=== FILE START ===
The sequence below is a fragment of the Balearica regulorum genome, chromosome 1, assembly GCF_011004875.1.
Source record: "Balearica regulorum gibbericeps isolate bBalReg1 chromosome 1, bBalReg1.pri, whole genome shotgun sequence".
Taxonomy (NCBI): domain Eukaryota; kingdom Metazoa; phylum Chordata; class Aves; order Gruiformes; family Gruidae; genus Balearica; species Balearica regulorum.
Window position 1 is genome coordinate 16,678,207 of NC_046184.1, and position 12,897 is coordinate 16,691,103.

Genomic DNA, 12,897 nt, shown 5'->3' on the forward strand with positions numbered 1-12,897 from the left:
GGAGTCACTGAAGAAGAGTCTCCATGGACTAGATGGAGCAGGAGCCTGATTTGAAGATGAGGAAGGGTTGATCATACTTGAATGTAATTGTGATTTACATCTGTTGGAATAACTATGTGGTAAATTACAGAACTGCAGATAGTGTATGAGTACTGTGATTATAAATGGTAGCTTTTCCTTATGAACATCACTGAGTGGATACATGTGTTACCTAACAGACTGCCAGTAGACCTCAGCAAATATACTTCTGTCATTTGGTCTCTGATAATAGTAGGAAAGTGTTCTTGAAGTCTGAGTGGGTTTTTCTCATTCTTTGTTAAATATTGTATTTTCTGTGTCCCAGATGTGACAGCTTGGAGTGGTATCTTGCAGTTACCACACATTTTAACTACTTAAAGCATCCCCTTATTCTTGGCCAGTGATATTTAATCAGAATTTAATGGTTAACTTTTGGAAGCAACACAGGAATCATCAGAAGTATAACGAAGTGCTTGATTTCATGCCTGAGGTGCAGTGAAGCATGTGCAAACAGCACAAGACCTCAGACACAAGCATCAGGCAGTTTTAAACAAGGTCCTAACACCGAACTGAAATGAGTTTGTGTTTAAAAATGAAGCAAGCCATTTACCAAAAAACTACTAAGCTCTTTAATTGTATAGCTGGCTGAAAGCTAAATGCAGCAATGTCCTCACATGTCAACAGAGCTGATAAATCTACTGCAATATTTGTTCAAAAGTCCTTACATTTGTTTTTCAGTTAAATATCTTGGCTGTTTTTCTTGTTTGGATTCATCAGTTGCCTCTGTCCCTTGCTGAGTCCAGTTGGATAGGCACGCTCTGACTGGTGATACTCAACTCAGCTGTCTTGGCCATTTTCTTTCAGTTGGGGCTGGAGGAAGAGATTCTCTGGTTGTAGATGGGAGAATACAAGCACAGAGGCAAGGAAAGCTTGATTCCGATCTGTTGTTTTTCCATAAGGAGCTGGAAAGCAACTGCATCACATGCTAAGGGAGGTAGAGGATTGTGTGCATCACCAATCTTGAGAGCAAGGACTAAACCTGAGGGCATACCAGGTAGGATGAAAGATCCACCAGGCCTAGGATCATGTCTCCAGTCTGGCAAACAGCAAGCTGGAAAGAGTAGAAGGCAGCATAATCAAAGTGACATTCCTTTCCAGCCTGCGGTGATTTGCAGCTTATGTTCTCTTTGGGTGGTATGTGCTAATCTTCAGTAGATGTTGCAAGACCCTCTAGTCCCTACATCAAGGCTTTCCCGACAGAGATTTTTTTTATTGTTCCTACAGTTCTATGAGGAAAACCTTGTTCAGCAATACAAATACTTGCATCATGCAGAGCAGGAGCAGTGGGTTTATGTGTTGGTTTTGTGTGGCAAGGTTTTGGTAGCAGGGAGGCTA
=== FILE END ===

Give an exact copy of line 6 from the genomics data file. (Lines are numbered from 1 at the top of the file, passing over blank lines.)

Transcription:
GGAGTCACTGAAGAAGAGTCTCCATGGACTAGATGGAGCAGGAGCCTGATTTGAAGATGAGGAAGGGTTGATCATACTTGAATGTAATTGTGATTTACATCTGTTGGAATAACTATGTGGTAAATTACAGAACTGCAGATAGTGTATGAGTACTGTGATTATAAATGGTAGCTTTTCCTTATGAACATCACTGAGTGGATACATGTGTTACCTAACAGACTGCCAGTAGACCTCAGCAAATATACTTCTGTCATTTGGTCTCTGATAATAGTAGGAAAGTGTTCTTGAAGTCTGAGTGGGTTTTTCTCATTCTTTGTTAAATATTGTATTTTCTGTGTCCCAGATGTGACAGCTTGGAGTGGTATCTTGCAGTTACCACACATTTTAACTACTTAAAGCATCCCCTTATTCTTGGCCAGTGATATTTAATCAGAATTTAATGGTTAACTTTTGGAAGCAACACAGGAATCATCAGAAGTATAACGAAGTGCTTGATTTCATGCCTGAGGTGCAGTGAAGCATGTGCAAACAGCACAAGACCTCAGACACAAGCATCAGGCAGTTTTAAACAAGGTCCTAACACCGAACTGAAATGAGTTTGTGTTTAAAAATGAAGCAAGCCATTTACCAAAAAACTACTAAGCTCTTTAATTGTATAGCTGGCTGAAAGCTAAATGCAGCAATGTCCTCACATGTCAACAGAGCTGATAAATCTACTGCAATATTTGTTCAAAAGTCCTTACATTTGTTTTTCAGTTAAATATCTTGGCTGTTTTTCTTGTTTGGATTCATCAGTTGCCTCTGTCCCTTGCTGAGTCCAGTTGGATAGGCACGCTCTGACTGGTGATACTCAACTCAGCTGTCTTGGCCATTTTCTTTCAGTTGGGGCTGGAGGAAGAGATTCTCTGGTTGTAGATGGGAGAATACAAGCACAGAGGCAAGGAAAGCTTGATTCCGATCTGTTGTTTTTCCATAAGGAGCTGGAAAGCAACTGCATCACATGCTAAGGGAGGTAGAGGATTGTGTGCATCACCAATCTTGAGAGCAAGGACTAAACCTGAGGGCATACCAGGTAGGATGAAAGATCCACCAGGCCTAGGATCATGTCTCCAGTCTGGCAAACAGCAAGCTGGAAAGAGTAGAAGGCAGCATAATCAAAGTGACATTCCTTTCCAGCCTGCGGTGATTTGCAGCTTATGTTCTCTTTGGGTGGTATGTGCTAATCTTCAGTAGATGTTGCAAGACCCTCTAGTCCCTACATCAAGGCTTTCCCGACAGAGATTTTTTTTATTGTTCCTACAGTTCTATGAGGAAAACCTTGTTCAGCAATACAAATACTTGCATCATGCAGAGCAGGAGCAGTGGGTTTATGTGTTGGTTTTGTGTGGCAAGGTTTTGGTAGCAGGGAGGCTA